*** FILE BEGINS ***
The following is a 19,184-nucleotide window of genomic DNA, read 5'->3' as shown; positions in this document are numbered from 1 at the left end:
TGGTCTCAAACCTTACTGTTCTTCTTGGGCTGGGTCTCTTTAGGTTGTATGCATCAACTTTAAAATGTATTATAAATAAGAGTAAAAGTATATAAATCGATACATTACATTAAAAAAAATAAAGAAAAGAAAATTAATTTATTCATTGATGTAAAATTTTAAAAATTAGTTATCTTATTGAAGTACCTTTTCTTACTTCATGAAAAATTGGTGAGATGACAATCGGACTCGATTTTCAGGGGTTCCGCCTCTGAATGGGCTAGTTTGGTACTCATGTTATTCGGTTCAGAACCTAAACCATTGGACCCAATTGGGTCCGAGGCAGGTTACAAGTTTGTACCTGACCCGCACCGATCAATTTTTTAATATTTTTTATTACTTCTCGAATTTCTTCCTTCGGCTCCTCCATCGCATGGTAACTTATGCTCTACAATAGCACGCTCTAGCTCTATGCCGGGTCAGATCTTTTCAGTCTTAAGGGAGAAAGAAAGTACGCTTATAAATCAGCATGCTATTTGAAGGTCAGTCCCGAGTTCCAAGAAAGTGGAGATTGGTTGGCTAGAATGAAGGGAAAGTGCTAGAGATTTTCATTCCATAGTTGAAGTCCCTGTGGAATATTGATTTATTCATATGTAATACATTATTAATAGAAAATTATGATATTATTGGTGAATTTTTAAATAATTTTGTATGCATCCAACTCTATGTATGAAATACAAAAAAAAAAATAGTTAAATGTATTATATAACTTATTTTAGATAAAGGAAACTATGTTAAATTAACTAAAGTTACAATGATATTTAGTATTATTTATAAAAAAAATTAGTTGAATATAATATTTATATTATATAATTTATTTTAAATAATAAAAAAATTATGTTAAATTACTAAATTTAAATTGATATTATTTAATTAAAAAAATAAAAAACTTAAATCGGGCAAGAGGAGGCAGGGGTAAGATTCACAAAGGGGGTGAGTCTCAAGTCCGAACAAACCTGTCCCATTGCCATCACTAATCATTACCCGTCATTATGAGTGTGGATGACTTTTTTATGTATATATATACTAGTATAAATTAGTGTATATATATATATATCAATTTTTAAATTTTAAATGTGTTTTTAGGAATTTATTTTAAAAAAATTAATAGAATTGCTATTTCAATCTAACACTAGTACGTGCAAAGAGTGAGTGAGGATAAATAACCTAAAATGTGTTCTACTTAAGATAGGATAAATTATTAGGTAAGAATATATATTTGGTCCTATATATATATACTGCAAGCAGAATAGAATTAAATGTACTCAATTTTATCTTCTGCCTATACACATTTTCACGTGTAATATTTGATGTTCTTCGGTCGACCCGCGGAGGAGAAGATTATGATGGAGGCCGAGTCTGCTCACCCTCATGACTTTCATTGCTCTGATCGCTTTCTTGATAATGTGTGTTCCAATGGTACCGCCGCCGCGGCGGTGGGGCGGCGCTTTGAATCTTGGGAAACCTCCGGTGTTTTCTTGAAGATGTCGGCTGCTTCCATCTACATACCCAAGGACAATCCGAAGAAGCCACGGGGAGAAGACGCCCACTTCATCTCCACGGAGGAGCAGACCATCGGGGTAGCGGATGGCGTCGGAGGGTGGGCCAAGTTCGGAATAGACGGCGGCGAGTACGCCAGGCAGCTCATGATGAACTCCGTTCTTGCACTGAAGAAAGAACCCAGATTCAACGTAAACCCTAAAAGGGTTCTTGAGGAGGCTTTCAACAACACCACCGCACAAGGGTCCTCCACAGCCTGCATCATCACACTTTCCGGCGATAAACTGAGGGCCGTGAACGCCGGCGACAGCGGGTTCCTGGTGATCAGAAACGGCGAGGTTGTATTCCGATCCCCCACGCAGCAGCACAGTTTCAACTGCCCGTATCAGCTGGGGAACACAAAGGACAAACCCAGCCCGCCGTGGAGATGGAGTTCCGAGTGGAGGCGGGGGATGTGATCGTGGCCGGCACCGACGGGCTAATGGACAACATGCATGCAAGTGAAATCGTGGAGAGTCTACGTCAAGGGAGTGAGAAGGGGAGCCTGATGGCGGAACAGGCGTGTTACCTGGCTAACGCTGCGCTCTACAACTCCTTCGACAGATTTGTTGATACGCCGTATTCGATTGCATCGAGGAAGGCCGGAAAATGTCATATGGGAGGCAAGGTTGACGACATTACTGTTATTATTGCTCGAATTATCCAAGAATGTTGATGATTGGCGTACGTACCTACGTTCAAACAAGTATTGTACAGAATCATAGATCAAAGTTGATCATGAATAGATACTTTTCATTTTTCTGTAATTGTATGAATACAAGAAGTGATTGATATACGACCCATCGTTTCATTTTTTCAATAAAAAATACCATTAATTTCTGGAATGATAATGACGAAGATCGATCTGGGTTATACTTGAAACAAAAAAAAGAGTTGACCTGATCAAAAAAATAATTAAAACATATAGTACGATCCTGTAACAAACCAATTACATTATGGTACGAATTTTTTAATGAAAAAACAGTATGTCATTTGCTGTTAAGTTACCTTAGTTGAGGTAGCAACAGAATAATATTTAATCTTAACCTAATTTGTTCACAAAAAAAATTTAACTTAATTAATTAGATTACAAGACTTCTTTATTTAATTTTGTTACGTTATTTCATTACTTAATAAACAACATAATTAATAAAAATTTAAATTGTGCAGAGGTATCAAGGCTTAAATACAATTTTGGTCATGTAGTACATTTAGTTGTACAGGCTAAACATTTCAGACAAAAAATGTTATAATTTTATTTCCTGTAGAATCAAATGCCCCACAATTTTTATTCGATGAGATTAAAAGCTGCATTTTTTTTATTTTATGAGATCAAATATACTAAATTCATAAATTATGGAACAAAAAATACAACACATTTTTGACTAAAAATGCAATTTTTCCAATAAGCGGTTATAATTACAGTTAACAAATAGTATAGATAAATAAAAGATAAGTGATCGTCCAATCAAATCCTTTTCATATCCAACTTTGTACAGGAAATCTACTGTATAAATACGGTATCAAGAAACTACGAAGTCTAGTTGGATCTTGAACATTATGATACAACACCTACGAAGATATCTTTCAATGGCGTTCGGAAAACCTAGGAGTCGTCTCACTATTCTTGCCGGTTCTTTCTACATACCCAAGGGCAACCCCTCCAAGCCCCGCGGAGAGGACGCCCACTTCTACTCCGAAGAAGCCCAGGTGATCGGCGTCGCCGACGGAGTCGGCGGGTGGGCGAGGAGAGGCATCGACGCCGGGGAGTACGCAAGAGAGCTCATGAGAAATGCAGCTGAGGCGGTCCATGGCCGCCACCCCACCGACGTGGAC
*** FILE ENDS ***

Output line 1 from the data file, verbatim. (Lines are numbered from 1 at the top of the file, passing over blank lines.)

The following is a 19,184-nucleotide window of genomic DNA, read 5'->3' as shown; positions in this document are numbered from 1 at the left end: